What are necessary and optional steps to get crystal clear aquarium water, i.e. water with as few large and micro particles and maximal visibility in the distance as possible?
Good mechanical filtration is the primary method. This can be accomplished using a number of methods. In freshwater, a canister or hang on back filter running filter floss or another media that (obviously) mechanically filters particles from the water is one of the best ways. For a saltwater fish only or a reef tank, a filter sock or sump or overflow utilizing floss or filter pads is typically the most common way to deal with it. This will take care of particulate matter to an extremely small size if the correct filter media is used. Some socks and filter floss can filter down to a few microns making the water extremely clear. I personally do not like using under-gravel filters as the other poster suggested as they add too much depth to the substrate level and have a number of risks that can literally destroy an entire tank if the water flow stops, but they utilize the entire substrate as a filter and can provide very good mechanical and biological filtration.
If the water is stained yellow or brown which is common and natural in both saltwater and freshwater planted tanks, some form of carbon is usually the best way to clear up the water color. A good quality carbon like ROX, which is an extremely high quality carbon by a specific manufacturer, works best, but in any case make sure to carefully follow the carbon usage instructions and cease using it if signs of HLLE (head and lateral line erosion) or other carbon related illness or stress occurs to fish, coral, or other inhabitants. If you're dealing with driftwood leaching tannins, or other features in the water that is causing it to stain, it's probably better not to add carbon and let it naturally leach the tannins over time and remove with water changes. There isn't an extremely effective method of speeding this process up in a tank, so might as well save the money on carbon and let it subside naturally while being removed with routine water changes.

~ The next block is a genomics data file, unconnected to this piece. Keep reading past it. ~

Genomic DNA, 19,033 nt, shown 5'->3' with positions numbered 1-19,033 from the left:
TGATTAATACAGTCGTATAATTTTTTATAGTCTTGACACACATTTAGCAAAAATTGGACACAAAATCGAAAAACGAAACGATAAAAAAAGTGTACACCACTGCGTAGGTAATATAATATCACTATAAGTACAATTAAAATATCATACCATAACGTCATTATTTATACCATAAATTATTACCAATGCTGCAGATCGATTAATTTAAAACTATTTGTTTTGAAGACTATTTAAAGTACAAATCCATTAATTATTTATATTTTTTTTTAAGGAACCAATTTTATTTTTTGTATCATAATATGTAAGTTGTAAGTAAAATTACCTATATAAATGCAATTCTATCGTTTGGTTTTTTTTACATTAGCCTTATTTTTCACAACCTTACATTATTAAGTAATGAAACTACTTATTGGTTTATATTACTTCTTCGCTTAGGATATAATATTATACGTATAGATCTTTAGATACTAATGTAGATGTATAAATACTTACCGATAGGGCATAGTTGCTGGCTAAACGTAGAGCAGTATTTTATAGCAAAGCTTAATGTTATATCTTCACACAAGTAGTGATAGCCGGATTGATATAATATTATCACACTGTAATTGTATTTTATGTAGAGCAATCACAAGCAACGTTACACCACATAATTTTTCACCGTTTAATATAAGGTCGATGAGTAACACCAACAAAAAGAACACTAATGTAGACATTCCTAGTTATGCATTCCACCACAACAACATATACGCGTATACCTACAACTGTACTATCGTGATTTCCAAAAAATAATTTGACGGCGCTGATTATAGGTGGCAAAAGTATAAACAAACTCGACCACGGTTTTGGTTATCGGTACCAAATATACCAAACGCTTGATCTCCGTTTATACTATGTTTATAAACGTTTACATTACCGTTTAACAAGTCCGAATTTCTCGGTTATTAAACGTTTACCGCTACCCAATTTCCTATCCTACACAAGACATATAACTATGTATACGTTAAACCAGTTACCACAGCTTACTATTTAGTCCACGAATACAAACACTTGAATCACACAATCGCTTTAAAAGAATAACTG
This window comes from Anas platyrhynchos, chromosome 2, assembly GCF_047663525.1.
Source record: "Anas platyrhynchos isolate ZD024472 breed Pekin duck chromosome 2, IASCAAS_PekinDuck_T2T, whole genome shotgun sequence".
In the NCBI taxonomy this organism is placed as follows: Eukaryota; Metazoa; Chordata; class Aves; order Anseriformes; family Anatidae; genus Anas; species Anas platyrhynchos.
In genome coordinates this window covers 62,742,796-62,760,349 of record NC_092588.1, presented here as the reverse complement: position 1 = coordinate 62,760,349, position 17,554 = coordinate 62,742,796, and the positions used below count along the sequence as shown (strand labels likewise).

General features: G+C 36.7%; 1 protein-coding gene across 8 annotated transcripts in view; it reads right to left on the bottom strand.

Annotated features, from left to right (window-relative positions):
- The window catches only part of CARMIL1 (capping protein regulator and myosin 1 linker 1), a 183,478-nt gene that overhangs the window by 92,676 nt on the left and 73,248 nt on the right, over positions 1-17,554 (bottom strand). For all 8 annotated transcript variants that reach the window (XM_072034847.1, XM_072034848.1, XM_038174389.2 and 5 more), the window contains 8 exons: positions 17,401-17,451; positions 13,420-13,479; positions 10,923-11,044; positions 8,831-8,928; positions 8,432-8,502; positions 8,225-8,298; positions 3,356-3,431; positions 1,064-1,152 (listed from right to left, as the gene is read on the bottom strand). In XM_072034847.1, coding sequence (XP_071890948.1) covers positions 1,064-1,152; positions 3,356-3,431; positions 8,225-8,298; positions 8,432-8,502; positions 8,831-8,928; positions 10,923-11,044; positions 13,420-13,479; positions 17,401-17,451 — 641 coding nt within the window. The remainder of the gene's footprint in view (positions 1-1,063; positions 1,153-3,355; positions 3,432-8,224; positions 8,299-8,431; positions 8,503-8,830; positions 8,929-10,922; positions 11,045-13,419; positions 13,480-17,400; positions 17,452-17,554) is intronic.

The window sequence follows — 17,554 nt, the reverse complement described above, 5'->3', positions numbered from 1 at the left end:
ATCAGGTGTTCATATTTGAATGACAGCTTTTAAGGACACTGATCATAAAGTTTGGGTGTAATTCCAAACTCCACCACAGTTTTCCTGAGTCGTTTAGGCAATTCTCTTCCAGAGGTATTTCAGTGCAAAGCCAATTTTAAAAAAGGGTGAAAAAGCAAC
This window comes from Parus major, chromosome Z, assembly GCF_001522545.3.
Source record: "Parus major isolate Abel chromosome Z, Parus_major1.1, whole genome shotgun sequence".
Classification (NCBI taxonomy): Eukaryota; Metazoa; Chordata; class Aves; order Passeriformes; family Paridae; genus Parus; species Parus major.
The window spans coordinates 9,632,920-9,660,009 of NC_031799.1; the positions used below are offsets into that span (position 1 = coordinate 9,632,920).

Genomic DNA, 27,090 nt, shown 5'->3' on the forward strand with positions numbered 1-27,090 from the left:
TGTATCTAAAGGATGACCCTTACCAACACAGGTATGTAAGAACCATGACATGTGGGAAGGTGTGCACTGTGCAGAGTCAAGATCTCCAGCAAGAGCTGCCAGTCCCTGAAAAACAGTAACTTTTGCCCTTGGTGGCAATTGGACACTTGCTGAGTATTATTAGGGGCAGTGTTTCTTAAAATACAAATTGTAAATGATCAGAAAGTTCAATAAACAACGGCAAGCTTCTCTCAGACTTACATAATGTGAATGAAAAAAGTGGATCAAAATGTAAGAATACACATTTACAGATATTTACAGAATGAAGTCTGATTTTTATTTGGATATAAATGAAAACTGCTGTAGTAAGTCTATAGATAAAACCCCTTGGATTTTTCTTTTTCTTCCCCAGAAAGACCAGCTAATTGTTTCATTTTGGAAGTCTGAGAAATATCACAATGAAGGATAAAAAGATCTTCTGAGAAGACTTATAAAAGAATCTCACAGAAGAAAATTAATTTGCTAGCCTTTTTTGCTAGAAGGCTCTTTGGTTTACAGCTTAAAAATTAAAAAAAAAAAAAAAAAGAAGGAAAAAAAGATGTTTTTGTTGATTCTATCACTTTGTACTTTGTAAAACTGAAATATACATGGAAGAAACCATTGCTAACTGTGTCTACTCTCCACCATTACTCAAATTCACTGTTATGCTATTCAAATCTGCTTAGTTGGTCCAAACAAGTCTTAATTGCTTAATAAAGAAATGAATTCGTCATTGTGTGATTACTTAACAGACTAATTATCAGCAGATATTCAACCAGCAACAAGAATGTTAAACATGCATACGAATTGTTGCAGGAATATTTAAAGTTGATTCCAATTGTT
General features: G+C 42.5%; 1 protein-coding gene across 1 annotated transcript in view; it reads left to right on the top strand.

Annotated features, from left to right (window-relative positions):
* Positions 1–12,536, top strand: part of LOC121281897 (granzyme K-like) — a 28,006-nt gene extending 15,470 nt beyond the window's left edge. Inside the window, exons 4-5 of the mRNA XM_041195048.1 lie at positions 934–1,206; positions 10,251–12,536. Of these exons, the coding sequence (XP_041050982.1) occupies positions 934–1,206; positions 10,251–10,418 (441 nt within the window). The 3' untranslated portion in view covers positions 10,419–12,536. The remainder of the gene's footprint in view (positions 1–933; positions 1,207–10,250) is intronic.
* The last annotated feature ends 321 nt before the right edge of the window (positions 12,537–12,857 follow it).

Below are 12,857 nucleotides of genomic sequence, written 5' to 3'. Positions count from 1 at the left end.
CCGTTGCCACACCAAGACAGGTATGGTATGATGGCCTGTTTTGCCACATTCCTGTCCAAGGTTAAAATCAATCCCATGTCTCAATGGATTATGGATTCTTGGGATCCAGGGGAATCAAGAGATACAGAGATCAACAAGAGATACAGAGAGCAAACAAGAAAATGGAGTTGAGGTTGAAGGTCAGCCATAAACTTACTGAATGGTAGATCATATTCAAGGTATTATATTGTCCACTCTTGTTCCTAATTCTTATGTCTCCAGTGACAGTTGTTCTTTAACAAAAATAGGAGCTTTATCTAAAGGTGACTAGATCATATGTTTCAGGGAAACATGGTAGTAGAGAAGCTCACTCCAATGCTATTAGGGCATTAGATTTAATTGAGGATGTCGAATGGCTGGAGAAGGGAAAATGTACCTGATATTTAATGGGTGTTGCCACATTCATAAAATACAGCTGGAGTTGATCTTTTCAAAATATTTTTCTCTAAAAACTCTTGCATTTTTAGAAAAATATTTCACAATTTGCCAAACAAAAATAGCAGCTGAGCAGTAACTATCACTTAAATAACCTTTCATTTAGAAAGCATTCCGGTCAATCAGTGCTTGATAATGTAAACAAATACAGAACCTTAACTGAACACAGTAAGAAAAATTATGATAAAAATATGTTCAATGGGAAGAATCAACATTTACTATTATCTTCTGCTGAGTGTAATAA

Besides the right choice of location of the aquarium (not in the sunlight) which reduces the risk of algae growth and filtration, decorations and food in combination with the desired residents, the most promising step (after one year of trying) seems to be the installation of an undergravel filter with an Eheim Universal pump (300 l/h for a 60 l aqaurium was a good choice).
I didn't manage to figure out a way to let the undergravel be responsible for the aquarium alone, since
- it takes a lot of time to be sufficiently effective (you definitely need another running filter for the first weeks)
- 300 l/h is the smallest Eheim pump and it's not a large filter volume per time for a 60 l aquarium. If the filter is slightly blocked it starts to suck air which is not a problem, but indicates that 600 l/h is too much (whereas an Aquaclear 20 already has 470/h and is bearly sufficient for a 100 l tank). A second column can be added to the undergravel filter and be connected with a Y-piece to the pump, of course.
So, now I have the undergravel filter and a hang-on filter and since 3 weeks I don't have any chance to get any dirt in my vacuum cleaner - it's just completely clean which is the main reason for the water being cristal clear as well.
I wouldn't take the risk to run an undergravel filter only since it might block/reduce the flow rate and then it might be difficult to react fast enough and get another filter running.
 There seems to be no other pump which has two tube connections in the world. I searched for several days. You need a tube connection on the entry side because you need to pump the water out of the column of the undergravel filter net. Of course, 50 € for a simple filter with 300 l/h is five times more than compared to others, but this is about the water clarity.